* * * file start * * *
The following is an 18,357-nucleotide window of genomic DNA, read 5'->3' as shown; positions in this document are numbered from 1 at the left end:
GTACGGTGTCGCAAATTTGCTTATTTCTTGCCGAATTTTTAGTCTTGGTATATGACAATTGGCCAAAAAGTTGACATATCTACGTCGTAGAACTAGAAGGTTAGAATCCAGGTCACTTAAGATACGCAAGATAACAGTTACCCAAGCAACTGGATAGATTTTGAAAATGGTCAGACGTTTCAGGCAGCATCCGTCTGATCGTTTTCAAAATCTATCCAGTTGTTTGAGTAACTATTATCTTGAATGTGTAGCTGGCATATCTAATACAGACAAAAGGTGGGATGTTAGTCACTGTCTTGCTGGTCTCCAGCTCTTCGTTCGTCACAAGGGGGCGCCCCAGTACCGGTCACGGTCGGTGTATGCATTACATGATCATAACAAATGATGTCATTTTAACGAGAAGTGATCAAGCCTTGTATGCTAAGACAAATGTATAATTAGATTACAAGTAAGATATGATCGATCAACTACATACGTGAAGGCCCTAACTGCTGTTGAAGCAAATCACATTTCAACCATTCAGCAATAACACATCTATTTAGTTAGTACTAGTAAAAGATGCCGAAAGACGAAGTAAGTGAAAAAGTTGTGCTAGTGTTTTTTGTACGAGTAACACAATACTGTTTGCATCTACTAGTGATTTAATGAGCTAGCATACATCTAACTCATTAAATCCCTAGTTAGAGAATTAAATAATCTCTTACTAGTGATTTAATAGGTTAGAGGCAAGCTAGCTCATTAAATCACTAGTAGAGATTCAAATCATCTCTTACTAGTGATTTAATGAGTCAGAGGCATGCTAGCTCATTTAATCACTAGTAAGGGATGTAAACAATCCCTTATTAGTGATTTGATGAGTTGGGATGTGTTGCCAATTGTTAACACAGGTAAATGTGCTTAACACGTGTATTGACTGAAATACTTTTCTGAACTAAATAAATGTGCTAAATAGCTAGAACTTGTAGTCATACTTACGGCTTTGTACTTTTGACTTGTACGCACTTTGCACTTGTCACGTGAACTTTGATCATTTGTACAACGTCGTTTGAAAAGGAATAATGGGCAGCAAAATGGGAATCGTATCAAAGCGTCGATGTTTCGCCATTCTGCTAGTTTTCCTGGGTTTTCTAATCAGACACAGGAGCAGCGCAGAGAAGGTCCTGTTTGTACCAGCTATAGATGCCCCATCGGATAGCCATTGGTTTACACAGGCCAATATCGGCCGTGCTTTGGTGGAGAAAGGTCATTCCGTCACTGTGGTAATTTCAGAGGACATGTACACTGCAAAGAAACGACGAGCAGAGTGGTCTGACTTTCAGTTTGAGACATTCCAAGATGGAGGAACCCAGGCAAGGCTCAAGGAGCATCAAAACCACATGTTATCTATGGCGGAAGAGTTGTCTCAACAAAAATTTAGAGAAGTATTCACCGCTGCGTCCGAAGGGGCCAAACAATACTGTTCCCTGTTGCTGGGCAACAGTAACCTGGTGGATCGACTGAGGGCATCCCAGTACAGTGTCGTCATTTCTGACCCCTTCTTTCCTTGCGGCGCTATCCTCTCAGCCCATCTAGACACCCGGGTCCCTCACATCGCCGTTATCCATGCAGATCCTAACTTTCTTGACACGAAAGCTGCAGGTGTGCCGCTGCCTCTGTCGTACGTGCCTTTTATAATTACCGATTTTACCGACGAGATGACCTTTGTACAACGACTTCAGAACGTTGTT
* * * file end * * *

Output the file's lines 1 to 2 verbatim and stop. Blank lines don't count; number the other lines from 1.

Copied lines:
The following is an 18,357-nucleotide window of genomic DNA, read 5'->3' as shown; positions in this document are numbered from 1 at the left end:
GTACGGTGTCGCAAATTTGCTTATTTCTTGCCGAATTTTTAGTCTTGGTATATGACAATTGGCCAAAAAGTTGACATATCTACGTCGTAGAACTAGAAGGTTAGAATCCAGGTCACTTAAGATACGCAAGATAACAGTTACCCAAGCAACTGGATAGATTTTGAAAATGGTCAGACGTTTCAGGCAGCATCCGTCTGATCGTTTTCAAAATCTATCCAGTTGTTTGAGTAACTATTATCTTGAATGTGTAGCTGGCATATCTAATACAGACAAAAGGTGGGATGTTAGTCACTGTCTTGCTGGTCTCCAGCTCTTCGTTCGTCACAAGGGGGCGCCCCAGTACCGGTCACGGTCGGTGTATGCATTACATGATCATAACAAATGATGTCATTTTAACGAGAAGTGATCAAGCCTTGTATGCTAAGACAAATGTATAATTAGATTACAAGTAAGATATGATCGATCAACTACATACGTGAAGGCCCTAACTGCTGTTGAAGCAAATCACATTTCAACCATTCAGCAATAACACATCTATTTAGTTAGTACTAGTAAAAGATGCCGAAAGACGAAGTAAGTGAAAAAGTTGTGCTAGTGTTTTTTGTACGAGTAACACAATACTGTTTGCATCTACTAGTGATTTAATGAGCTAGCATACATCTAACTCATTAAATCCCTAGTTAGAGAATTAAATAATCTCTTACTAGTGATTTAATAGGTTAGAGGCAAGCTAGCTCATTAAATCACTAGTAGAGATTCAAATCATCTCTTACTAGTGATTTAATGAGTCAGAGGCATGCTAGCTCATTTAATCACTAGTAAGGGATGTAAACAATCCCTTATTAGTGATTTGATGAGTTGGGATGTGTTGCCAATTGTTAACACAGGTAAATGTGCTTAACACGTGTATTGACTGAAATACTTTTCTGAACTAAATAAATGTGCTAAATAGCTAGAACTTGTAGTCATACTTACGGCTTTGTACTTTTGACTTGTACGCACTTTGCACTTGTCACGTGAACTTTGATCATTTGTACAACGTCGTTTGAAAAGGAATAATGGGCAGCAAAATGGGAATCGTATCAAAGCGTCGATGTTTCGCCATTCTGCTAGTTTTCCTGGGTTTTCTAATCAGACACAGGAGCAGCGCAGAGAAGGTCCTGTTTGTACCAGCTATAGATGCCCCATCGGATAGCCATTGGTTTACACAGGCCAATATCGGCCGTGCTTTGGTGGAGAAAGGTCATTCCGTCACTGTGGTAATTTCAGAGGACATGTACACTGCAAAGAAACGACGAGCAGAGTGGTCTGACTTTCAGTTTGAGACATTCCAAGATGGAGGAACCCAGGCAAGGCTCAAGGAGCATCAAAACCACATGTTATCTATGGCGGAAGAGTTGTCTCAACAAAAATTTAGAGAAGTATTCACCGCTGCGTCCGAAGGGGCCAAACAATACTGTTCCCTGTTGCTGGGCAACAGTAACCTGGTGGATCGACTGAGGGCATCCCAGTACAGTGTCGTCATTTCTGACCCCTTCTTTCCTTGCGGCGCTATCCTCTCAGCCCATCTAGACACCCGGGTCCCTCACATCGCCGTTATCCATGCAGATCCTAACTTTCTTGACACGAAAGCTGCAGGTGTGCCGCTGCCTCTGTCGTACGTGCCTTTTATAATTACCGATTTTACCGACGAGATGACCTTTGTACAACGACTTCAGAACGTTGTT